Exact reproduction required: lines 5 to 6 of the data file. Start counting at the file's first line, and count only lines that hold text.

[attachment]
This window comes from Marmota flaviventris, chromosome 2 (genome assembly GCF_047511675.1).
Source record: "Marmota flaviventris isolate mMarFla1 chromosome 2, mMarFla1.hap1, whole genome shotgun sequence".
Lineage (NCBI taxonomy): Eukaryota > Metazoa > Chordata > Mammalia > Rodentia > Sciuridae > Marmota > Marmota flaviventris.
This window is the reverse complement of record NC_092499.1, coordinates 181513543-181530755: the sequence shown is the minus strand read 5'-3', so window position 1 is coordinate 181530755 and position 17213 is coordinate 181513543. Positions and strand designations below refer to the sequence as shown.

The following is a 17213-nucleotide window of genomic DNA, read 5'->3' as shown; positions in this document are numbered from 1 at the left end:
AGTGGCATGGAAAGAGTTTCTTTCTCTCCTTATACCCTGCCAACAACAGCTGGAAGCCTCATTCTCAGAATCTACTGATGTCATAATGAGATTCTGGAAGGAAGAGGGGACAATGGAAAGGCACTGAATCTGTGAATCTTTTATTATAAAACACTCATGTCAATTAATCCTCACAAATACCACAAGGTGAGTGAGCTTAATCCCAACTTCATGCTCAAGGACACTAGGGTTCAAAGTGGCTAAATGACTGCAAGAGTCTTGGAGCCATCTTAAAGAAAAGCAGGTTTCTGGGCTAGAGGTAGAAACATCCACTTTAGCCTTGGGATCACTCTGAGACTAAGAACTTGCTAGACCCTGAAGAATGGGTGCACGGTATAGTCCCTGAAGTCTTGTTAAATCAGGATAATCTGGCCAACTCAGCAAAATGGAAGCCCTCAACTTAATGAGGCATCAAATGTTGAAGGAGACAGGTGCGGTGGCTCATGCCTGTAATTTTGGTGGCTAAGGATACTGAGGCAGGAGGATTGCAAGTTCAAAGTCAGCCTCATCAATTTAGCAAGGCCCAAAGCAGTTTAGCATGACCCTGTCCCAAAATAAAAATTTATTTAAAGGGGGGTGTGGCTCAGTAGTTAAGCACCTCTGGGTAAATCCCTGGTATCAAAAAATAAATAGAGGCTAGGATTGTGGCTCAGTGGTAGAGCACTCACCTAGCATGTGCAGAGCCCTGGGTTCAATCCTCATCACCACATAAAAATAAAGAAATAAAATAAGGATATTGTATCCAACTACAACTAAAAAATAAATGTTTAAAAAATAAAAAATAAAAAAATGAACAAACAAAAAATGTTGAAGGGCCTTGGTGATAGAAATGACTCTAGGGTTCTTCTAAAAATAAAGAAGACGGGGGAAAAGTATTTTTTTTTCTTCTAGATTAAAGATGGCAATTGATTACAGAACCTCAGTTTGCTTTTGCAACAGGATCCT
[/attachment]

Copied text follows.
The following is a 17213-nucleotide window of genomic DNA, read 5'->3' as shown; positions in this document are numbered from 1 at the left end:
AGTGGCATGGAAAGAGTTTCTTTCTCTCCTTATACCCTGCCAACAACAGCTGGAAGCCTCATTCTCAGAATCTACTGATGTCATAATGAGATTCTGGAAGGAAGAGGGGACAATGGAAAGGCACTGAATCTGTGAATCTTTTATTATAAAACACTCATGTCAATTAATCCTCACAAATACCACAAGGTGAGTGAGCTTAATCCCAACTTCATGCTCAAGGACACTAGGGTTCAAAGTGGCTAAATGACTGCAAGAGTCTTGGAGCCATCTTAAAGAAAAGCAGGTTTCTGGGCTAGAGGTAGAAACATCCACTTTAGCCTTGGGATCACTCTGAGACTAAGAACTTGCTAGACCCTGAAGAATGGGTGCACGGTATAGTCCCTGAAGTCTTGTTAAATCAGGATAATCTGGCCAACTCAGCAAAATGGAAGCCCTCAACTTAATGAGGCATCAAATGTTGAAGGAGACAGGTGCGGTGGCTCATGCCTGTAATTTTGGTGGCTAAGGATACTGAGGCAGGAGGATTGCAAGTTCAAAGTCAGCCTCATCAATTTAGCAAGGCCCAAAGCAGTTTAGCATGACCCTGTCCCAAAATAAAAATTTATTTAAAGGGGGGTGTGGCTCAGTAGTTAAGCACCTCTGGGTAAATCCCTGGTATCAAAAAATAAATAGAGGCTAGGATTGTGGCTCAGTGGTAGAGCACTCACCTAGCATGTGCAGAGCCCTGGGTTCAATCCTCATCACCACATAAAAATAAAGAAATAAAATAAGGATATTGTATCCAACTACAACTAAAAAATAAATGTTTAAAAAATAAAAAATAAAAAAATGAACAAACAAAAAATGTTGAAGGGCCTTGGTGATAGAAATGACTCTAGGGTTCTTCTAAAAATAAAGAAGACGGGGGAAAAGTATTTTTTTTTCTTCTAGATTAAAGATGGCAATTGATTACAGAACCTCAGTTTGCTTTTGCAACAGGATCCT